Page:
Tuesday, December 18, 2007

Goliath and the Stars of David

There's nothing better than watching a little guy with a cause punching above his weight, be it at the foot of a beanstalk, on the set of a kung fu film or in the third round of the FA Cup.

Readers of the JC, whose purse strings I now hold, know the feeling well, having seen their favourite Sabbath distraction feed the national media major exclusives three weeks running; from leaked emails at Clarence House to David Abraham's philosophy of giving to the £2 million-a-year Prudential boss who broke his nose during a Sunday football spat.

None of them came easy. The first was classic use of contacts, the second, days of persistence and refusal to take no for an answer and the third a result of tracking down 22 men in shorts and half a dozen in suits, all of whom were one way or another sworn to secrecy.

It's always good to do. Better by far to do it against the odds. And somehow satisfying that it all emanated from the last remaining national newspaper office in EC4.

Saturday, December 01, 2007

In text advertising? In your dreams . . .

The newspapers experimenting with in-text advertising are deluding themselves if they think there is any merit in allowing companies to sponsor words in stories.

There is not and it pains me to think they are people out there daft enough to think there is.

Sky Sports, Dennis Publishing and the Telegraph have decided to let advertisers choose words that relate to their products, highlight them in text and link through to an annoying - and in terms of any sort of editorial credibility, damaging - pop-up ad.

As the Guardian have clearly realised, this is a massive abuse of readers' trust and the thin end of a very dangerous wedge and, wisely, passed. But in America, Vibrant Media claim they are delivering these ads to 110 million web users a month on nearly 3,000 sites, many oif them owned by papers such as The Indianapolis Star, The Arizona Republic, and the Reno Gazette-Journal.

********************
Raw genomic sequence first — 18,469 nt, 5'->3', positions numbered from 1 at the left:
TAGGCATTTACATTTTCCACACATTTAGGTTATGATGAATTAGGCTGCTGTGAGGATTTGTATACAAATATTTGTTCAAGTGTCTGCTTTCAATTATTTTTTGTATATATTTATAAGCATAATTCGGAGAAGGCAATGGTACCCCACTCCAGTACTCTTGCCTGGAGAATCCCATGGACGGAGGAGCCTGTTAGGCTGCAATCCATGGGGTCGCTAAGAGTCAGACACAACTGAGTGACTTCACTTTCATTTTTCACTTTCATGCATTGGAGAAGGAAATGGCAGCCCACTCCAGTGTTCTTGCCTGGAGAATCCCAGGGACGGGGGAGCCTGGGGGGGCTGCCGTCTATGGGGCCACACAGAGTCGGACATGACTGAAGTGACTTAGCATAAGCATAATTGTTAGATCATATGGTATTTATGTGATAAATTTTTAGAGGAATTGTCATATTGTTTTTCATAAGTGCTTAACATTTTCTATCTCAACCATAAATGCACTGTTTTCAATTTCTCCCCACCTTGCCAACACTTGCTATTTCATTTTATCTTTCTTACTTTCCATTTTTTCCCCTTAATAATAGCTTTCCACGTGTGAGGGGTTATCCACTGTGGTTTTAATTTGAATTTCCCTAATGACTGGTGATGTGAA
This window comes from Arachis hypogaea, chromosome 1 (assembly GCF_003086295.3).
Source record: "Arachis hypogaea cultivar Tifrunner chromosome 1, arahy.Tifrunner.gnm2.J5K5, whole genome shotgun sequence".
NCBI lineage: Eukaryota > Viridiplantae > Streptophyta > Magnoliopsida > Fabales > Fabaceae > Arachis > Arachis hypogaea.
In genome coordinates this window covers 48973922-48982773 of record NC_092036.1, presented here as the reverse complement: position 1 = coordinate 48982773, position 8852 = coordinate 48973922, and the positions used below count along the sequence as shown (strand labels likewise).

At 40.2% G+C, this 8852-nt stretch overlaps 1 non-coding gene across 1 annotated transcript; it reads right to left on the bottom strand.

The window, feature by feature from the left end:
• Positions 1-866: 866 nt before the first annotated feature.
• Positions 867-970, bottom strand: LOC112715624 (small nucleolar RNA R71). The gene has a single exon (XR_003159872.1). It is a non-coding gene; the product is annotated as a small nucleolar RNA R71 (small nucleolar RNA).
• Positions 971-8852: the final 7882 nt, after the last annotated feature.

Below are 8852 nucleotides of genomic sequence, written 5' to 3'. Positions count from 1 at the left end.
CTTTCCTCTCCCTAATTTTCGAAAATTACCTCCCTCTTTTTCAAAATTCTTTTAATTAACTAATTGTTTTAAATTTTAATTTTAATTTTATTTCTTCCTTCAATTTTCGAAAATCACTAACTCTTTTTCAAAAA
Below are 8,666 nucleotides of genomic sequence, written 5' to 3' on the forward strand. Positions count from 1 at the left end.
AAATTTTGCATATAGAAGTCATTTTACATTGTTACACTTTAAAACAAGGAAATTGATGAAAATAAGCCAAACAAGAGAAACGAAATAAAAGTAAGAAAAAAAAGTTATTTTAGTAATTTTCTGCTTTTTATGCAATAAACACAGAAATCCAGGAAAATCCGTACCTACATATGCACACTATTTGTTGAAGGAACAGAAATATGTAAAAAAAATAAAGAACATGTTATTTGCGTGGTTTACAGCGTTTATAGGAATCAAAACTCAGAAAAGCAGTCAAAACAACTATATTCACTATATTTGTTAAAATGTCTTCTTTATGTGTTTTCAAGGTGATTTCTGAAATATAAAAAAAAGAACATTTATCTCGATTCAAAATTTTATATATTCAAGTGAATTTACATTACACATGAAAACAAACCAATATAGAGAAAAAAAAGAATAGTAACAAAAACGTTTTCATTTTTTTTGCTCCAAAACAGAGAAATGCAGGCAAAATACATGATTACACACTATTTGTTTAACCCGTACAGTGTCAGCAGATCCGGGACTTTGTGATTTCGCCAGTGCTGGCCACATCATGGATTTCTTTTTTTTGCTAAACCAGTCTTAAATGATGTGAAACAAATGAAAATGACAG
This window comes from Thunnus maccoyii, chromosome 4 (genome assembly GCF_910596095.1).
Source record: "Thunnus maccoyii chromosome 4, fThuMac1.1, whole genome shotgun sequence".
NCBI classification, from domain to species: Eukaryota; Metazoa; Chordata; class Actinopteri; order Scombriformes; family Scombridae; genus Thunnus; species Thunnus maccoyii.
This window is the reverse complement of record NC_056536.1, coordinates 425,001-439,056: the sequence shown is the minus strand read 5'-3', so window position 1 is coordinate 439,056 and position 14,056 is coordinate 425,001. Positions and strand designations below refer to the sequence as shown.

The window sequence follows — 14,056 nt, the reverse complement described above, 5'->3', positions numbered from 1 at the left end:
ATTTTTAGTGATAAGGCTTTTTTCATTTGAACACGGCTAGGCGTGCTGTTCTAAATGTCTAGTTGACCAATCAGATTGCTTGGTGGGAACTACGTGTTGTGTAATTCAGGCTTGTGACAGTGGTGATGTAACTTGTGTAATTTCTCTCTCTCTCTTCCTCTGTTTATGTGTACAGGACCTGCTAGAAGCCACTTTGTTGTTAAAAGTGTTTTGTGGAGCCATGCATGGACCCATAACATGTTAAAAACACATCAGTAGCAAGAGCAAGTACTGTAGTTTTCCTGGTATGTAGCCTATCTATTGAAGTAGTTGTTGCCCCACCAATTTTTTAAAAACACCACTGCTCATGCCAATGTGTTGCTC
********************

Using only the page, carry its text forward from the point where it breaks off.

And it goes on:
I've encountered these in several previous lives and, once upset my commercial team by calling a meeting with Vibrant to a premature close with the words: "You're having a laugh."

This is intelligent technology used in a very unintellident way. It has bags of potential within advertising features and, used internally, the coding can open up all sorts of possibilities. But at the moment it is a loose cannon. It short-changes readers and is prone to farcical error.

My last contact with this was a discussion involving an ad campaign for BP and the prospect of them sponsoring words such as oil and emission. I was minded to be more civil this time and suggested that, even if I did lose my marbles and cave in, it would do the sponsor few favours to have their smiley pop-ups linked to words that usually make the news pages via stories involving sea birds killed by spillages or suicides involving exhaust pipes and lengths of hose.

On a lighter note, one motoring magazine editor told me he'd shamefully trialled it to find the sponsored word tyre successfully ignited a pop-up for remoulds. But the word rubber gave readers sex dolls.